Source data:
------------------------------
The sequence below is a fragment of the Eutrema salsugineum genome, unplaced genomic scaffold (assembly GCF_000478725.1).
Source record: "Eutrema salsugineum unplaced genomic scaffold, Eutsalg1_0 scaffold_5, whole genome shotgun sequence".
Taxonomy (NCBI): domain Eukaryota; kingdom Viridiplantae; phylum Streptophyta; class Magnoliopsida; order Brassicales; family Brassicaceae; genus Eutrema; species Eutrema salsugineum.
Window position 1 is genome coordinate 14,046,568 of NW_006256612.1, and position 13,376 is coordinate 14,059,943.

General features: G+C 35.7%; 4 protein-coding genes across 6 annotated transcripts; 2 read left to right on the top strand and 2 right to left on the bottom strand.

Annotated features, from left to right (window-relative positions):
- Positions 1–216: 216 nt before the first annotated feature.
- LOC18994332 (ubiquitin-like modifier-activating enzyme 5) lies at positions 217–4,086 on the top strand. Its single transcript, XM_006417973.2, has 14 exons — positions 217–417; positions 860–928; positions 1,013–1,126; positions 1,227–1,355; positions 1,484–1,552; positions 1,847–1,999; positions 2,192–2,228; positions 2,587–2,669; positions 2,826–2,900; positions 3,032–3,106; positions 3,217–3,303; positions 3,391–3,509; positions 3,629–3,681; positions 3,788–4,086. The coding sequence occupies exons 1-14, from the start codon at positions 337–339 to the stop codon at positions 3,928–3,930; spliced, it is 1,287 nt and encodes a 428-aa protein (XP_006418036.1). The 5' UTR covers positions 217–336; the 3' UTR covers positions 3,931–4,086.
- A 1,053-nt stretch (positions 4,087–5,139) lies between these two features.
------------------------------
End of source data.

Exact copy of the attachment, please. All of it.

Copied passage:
The sequence below is a fragment of the Eutrema salsugineum genome, unplaced genomic scaffold (assembly GCF_000478725.1).
Source record: "Eutrema salsugineum unplaced genomic scaffold, Eutsalg1_0 scaffold_5, whole genome shotgun sequence".
Taxonomy (NCBI): domain Eukaryota; kingdom Viridiplantae; phylum Streptophyta; class Magnoliopsida; order Brassicales; family Brassicaceae; genus Eutrema; species Eutrema salsugineum.
Window position 1 is genome coordinate 14,046,568 of NW_006256612.1, and position 13,376 is coordinate 14,059,943.

General features: G+C 35.7%; 4 protein-coding genes across 6 annotated transcripts; 2 read left to right on the top strand and 2 right to left on the bottom strand.

Annotated features, from left to right (window-relative positions):
- Positions 1–216: 216 nt before the first annotated feature.
- LOC18994332 (ubiquitin-like modifier-activating enzyme 5) lies at positions 217–4,086 on the top strand. Its single transcript, XM_006417973.2, has 14 exons — positions 217–417; positions 860–928; positions 1,013–1,126; positions 1,227–1,355; positions 1,484–1,552; positions 1,847–1,999; positions 2,192–2,228; positions 2,587–2,669; positions 2,826–2,900; positions 3,032–3,106; positions 3,217–3,303; positions 3,391–3,509; positions 3,629–3,681; positions 3,788–4,086. The coding sequence occupies exons 1-14, from the start codon at positions 337–339 to the stop codon at positions 3,928–3,930; spliced, it is 1,287 nt and encodes a 428-aa protein (XP_006418036.1). The 5' UTR covers positions 217–336; the 3' UTR covers positions 3,931–4,086.
- A 1,053-nt stretch (positions 4,087–5,139) lies between these two features.